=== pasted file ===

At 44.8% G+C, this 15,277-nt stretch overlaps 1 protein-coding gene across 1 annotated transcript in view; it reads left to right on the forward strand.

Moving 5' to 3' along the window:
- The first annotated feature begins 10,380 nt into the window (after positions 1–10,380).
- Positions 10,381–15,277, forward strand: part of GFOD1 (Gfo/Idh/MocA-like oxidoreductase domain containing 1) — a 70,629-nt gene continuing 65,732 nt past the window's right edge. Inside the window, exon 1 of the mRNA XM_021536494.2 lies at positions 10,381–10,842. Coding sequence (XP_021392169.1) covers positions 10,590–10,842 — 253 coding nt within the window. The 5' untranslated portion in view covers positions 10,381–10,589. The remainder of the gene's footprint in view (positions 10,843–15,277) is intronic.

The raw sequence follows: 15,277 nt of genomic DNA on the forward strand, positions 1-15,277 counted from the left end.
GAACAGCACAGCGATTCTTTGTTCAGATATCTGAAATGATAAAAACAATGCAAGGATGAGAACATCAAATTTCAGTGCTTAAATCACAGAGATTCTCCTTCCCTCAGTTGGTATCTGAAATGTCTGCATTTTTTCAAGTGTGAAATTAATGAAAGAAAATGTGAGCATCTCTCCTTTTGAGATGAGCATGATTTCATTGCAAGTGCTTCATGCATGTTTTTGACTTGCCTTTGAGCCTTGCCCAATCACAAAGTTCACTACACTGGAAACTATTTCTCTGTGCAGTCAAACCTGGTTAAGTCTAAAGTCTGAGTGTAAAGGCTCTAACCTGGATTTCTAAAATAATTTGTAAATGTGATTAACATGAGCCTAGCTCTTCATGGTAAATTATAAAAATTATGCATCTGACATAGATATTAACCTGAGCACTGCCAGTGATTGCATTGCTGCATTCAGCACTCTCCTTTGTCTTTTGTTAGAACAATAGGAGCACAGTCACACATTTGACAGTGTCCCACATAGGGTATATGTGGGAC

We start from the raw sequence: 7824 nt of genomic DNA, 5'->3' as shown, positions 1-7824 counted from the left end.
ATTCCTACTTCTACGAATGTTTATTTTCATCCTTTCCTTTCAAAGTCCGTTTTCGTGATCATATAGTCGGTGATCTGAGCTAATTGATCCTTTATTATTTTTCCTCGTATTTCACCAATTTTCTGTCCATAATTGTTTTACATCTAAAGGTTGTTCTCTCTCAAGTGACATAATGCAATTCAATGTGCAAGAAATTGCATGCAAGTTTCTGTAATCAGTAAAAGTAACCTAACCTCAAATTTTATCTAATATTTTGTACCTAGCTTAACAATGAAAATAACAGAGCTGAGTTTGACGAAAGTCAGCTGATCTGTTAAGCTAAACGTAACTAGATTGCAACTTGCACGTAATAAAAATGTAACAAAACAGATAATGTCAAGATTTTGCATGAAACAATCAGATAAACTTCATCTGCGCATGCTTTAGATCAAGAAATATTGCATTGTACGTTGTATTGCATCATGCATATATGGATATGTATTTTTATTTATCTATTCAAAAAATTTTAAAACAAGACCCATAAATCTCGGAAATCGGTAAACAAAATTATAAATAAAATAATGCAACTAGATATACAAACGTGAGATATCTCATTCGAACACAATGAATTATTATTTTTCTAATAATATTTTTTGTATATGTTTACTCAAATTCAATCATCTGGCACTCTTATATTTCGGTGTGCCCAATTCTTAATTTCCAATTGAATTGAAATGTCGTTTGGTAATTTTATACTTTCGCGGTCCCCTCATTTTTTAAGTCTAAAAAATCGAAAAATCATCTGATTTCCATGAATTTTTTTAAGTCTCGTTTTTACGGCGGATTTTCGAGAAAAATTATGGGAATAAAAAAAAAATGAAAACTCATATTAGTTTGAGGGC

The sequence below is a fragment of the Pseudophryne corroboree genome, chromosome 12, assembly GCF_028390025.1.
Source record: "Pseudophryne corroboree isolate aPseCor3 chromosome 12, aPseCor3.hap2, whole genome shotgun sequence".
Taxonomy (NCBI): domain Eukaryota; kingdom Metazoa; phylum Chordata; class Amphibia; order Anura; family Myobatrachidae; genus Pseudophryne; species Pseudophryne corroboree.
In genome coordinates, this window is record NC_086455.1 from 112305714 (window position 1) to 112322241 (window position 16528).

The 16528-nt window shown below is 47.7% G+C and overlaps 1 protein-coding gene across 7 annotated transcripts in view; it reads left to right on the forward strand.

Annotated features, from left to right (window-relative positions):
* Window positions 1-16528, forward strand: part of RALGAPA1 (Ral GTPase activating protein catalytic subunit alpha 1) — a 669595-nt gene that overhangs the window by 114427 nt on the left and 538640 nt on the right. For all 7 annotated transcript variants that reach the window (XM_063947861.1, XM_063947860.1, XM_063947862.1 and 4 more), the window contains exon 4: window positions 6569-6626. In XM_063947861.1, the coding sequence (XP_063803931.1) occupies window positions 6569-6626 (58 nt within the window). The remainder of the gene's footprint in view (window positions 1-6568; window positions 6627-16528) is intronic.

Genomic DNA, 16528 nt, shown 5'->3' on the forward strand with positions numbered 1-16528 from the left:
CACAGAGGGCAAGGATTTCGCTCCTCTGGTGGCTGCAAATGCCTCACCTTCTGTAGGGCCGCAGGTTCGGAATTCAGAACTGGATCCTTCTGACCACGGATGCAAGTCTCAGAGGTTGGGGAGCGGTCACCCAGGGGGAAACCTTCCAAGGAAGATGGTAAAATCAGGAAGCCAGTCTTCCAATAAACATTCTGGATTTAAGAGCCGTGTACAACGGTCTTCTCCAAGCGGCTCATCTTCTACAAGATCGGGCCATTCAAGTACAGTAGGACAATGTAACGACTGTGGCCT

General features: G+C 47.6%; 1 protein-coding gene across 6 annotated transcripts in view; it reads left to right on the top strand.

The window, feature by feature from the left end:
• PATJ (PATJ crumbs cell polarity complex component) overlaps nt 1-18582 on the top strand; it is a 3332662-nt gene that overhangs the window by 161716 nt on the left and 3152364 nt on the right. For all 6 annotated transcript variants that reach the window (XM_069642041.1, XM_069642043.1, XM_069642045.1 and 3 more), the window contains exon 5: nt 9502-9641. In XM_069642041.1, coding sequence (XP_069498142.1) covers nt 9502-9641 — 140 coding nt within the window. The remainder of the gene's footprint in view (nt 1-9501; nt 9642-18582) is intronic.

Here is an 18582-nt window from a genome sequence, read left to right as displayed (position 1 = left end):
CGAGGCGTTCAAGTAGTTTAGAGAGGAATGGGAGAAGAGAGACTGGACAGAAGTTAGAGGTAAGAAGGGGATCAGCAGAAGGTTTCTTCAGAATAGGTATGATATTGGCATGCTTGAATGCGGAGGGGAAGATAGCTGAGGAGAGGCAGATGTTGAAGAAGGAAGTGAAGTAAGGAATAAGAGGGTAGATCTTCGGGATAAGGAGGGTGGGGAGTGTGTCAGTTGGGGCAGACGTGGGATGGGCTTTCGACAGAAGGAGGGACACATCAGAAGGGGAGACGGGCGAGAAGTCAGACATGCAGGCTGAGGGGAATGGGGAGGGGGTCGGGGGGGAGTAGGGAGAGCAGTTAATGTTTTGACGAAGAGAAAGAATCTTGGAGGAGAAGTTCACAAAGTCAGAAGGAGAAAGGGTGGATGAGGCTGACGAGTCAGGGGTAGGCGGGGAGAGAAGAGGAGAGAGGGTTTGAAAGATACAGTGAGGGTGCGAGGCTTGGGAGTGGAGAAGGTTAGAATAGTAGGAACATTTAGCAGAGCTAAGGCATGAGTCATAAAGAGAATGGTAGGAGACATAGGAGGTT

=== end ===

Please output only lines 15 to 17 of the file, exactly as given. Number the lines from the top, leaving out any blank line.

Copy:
* Window positions 1-16528, forward strand: part of RALGAPA1 (Ral GTPase activating protein catalytic subunit alpha 1) — a 669595-nt gene that overhangs the window by 114427 nt on the left and 538640 nt on the right. For all 7 annotated transcript variants that reach the window (XM_063947861.1, XM_063947860.1, XM_063947862.1 and 4 more), the window contains exon 4: window positions 6569-6626. In XM_063947861.1, the coding sequence (XP_063803931.1) occupies window positions 6569-6626 (58 nt within the window). The remainder of the gene's footprint in view (window positions 1-6568; window positions 6627-16528) is intronic.

Genomic DNA, 16528 nt, shown 5'->3' on the forward strand with positions numbered 1-16528 from the left:
CACAGAGGGCAAGGATTTCGCTCCTCTGGTGGCTGCAAATGCCTCACCTTCTGTAGGGCCGCAGGTTCGGAATTCAGAACTGGATCCTTCTGACCACGGATGCAAGTCTCAGAGGTTGGGGAGCGGTCACCCAGGGGGAAACCTTCCAAGGAAGATGGTAAAATCAGGAAGCCAGTCTTCCAATAAACATTCTGGATTTAAGAGCCGTGTACAACGGTCTTCTCCAAGCGGCTCATCTTCTACAAGATCGGGCCATTCAAGTACAGTAGGACAATGTAACGACTGTGGCCT